Quite often, breeders will wean their pups onto a cost effective brand that suits their pocket – especially if they have a large litter of pups. Weaning puppies can be costly, so the driving force behind their food choice may possibly be price focussed rather than nutritionally focussed (this is not a criticism of any breeder, just an observation from dealing with hundreds of new puppy owners). Or maybe they have chosen their brand because it is well known and well-marketed (don’t be fooled by flashy marketing, ALWAYS look at the ingredients label).
As a new puppy owner, you will be keen to give your puppy the best start in life so you will probably want to consider switching food. But WHEN and at WHAT AGE can you do this?
The simple answer is: immediately. There is no reason to wait if you want to make a change. (If pup comes home happy with the food the breeder has given you and poo is nice and normal (not sloppy) you may wish to continue with the food for a few days whilst pup settles into their new home but this is personal choice.)
The first question we ask is: what diet do you want to feed? Do you want to stick with dry food or are you considering a raw diet? This does have a bearing on how the ‘switch’ is made so it is important to consider your options at this point.
Feeding a raw diet is a whole article in itself but, the long and short of it is, you can switch immediately. You don’t have to do a gradual transfer over from kibble to raw. We recommend feeding the last meal of kibble at night and then starting your raw food journey the following morning but research into a raw food diet is an absolute necessity. Speak to us or your local raw food specialist about making the transfer
If you want to switch to a new kibble, we recommend gradually transferring across over the course of a week. Day 1 & 2: mix a quarter of the new kibble in with the old kibble, Day 3 & 4, mix half of the new kibble in with the old kibble, Day 5 & 6 mix three quarters of the new kibble in with the old kibble and on Day 7 start feeding the new kibble on its own.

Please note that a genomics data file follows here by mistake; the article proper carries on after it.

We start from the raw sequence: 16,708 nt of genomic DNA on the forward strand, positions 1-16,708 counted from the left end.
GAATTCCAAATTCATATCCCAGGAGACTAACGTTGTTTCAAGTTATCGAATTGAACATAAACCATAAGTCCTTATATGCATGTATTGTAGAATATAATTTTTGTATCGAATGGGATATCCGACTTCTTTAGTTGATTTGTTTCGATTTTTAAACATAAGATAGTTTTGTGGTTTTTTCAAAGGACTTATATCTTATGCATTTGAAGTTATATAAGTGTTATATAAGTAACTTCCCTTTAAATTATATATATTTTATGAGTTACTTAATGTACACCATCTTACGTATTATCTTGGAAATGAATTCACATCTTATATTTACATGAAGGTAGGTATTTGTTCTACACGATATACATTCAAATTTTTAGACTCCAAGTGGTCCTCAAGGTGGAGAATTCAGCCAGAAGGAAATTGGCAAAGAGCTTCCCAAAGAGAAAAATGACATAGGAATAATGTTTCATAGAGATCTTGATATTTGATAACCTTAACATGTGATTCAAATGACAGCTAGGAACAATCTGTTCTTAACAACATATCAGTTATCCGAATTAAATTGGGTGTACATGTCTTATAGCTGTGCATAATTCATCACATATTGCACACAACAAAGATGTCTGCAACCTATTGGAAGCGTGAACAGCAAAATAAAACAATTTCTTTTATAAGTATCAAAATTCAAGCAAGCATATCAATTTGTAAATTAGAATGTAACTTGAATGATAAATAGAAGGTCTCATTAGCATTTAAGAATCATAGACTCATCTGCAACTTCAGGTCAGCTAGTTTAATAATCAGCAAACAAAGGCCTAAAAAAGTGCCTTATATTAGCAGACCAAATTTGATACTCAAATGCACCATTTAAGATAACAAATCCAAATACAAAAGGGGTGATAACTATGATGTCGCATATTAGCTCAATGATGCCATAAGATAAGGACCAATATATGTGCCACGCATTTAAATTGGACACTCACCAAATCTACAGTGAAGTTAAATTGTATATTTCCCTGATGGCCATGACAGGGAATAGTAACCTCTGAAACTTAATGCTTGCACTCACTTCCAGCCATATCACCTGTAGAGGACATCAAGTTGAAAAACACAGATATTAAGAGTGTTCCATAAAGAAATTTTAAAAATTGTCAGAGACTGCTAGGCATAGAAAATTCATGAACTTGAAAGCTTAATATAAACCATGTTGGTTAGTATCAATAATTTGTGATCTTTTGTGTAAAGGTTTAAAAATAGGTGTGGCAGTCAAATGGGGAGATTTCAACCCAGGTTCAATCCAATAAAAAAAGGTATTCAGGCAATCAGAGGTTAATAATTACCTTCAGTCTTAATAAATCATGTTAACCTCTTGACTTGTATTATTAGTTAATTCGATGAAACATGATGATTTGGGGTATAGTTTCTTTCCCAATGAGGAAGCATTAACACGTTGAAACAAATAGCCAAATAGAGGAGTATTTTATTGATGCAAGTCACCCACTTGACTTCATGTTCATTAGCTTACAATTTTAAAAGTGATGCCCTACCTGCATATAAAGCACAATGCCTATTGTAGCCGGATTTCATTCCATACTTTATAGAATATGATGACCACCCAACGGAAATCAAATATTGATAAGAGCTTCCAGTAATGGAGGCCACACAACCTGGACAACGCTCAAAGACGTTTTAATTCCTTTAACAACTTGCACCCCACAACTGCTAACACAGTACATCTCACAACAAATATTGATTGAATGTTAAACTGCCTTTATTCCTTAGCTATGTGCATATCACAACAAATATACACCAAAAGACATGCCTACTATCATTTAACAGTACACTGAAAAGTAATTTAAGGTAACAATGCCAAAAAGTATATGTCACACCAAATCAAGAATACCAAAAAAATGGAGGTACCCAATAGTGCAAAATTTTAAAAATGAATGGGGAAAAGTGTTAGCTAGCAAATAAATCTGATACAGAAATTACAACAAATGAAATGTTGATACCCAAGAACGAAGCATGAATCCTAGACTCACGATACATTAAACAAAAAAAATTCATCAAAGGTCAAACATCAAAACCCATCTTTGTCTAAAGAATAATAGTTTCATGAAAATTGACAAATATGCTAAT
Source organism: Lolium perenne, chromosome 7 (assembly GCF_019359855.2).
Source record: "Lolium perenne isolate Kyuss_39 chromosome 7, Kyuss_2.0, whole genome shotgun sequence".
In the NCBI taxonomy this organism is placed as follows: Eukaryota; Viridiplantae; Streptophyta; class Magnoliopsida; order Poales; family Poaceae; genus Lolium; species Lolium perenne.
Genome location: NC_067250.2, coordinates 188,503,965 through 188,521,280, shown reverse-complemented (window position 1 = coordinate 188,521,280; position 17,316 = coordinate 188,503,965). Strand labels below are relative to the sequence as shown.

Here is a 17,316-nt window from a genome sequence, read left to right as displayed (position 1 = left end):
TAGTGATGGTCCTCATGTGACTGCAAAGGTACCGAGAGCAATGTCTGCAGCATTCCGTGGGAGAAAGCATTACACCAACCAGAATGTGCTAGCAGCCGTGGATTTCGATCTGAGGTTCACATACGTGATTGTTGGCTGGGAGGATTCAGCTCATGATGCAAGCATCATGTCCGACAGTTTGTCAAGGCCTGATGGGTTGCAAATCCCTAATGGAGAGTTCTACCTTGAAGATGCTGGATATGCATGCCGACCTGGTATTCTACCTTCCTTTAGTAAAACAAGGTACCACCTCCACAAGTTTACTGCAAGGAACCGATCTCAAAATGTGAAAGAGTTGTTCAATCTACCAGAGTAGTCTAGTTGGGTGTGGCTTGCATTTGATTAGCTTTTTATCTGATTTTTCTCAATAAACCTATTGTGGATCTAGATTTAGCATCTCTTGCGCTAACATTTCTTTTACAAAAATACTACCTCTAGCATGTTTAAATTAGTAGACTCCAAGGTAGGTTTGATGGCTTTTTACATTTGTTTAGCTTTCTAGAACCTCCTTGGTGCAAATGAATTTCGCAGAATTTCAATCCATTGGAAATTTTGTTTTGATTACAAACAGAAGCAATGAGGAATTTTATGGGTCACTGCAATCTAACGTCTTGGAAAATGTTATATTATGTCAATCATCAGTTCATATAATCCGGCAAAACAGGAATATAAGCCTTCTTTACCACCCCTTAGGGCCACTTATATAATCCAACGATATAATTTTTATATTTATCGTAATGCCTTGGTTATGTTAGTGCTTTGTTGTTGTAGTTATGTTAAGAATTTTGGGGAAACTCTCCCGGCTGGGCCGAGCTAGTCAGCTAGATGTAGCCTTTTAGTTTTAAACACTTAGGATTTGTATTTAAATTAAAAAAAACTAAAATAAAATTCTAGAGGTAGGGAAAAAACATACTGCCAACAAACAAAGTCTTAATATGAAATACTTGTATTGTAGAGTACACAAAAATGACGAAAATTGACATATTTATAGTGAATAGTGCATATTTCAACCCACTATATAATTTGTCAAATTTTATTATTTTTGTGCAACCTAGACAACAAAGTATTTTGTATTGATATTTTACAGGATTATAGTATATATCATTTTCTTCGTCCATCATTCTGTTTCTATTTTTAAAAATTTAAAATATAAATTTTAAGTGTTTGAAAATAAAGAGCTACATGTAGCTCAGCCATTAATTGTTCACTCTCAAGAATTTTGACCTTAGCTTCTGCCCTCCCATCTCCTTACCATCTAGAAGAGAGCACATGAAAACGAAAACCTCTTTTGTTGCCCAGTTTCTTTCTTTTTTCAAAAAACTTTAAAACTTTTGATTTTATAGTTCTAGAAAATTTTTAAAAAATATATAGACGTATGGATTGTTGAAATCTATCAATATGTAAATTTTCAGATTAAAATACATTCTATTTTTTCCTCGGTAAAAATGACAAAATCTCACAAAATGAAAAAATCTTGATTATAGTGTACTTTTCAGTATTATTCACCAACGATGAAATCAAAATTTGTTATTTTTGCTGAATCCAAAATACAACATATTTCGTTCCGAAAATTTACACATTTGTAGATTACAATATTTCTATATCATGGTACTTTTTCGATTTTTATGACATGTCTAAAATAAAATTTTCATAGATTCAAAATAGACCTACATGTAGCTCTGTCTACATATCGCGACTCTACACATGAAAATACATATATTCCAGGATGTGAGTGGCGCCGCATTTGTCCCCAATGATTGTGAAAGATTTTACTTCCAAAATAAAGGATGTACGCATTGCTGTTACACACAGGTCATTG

Puppy tummies are particularly immature and sensitive. If you make an immediate switch it can easily upset the digestion and your pup could end up with diarrhoea, so take it steady and don’t rush the process.
Your new food should:
- Contain a relatively high meat content (not meat meal or derivatives). Try to aim for around 50-60% or more meat content (our puppy food is 60%).
- Not contain fillers as these have no nutritional content and are just included to fill your puppy up. Wheat, for example, is perhaps the most commonly used filler in lower grade dog foods which can cause wind and sloppy poo
- Not contain rice or cereals. The general terms 'cereals' and 'grains' can refer to any product of any cereal including wheat, rice, oats, barley, maize etc. Because it is impossible to know what 'cereals' refers to, avoiding foods with this ingredient is again the best option
- Not contain meat meal and animal derivatives – we have no idea of what this actually contains and often it is a poor quality powdered mix of vague animal origin
If you are interested in making the switch for your new puppy, we have four puppy options available in and . If you would like more advice or guidance before you take the plunge, give us a call 01484 246420 and we would be happy to answer any questions you might have. ,
If you are a breeder and are interested in talking to us about using our brand for your litter, please get in touch with us.
With Woofs and Wags,
Laura, Dolly & Reggie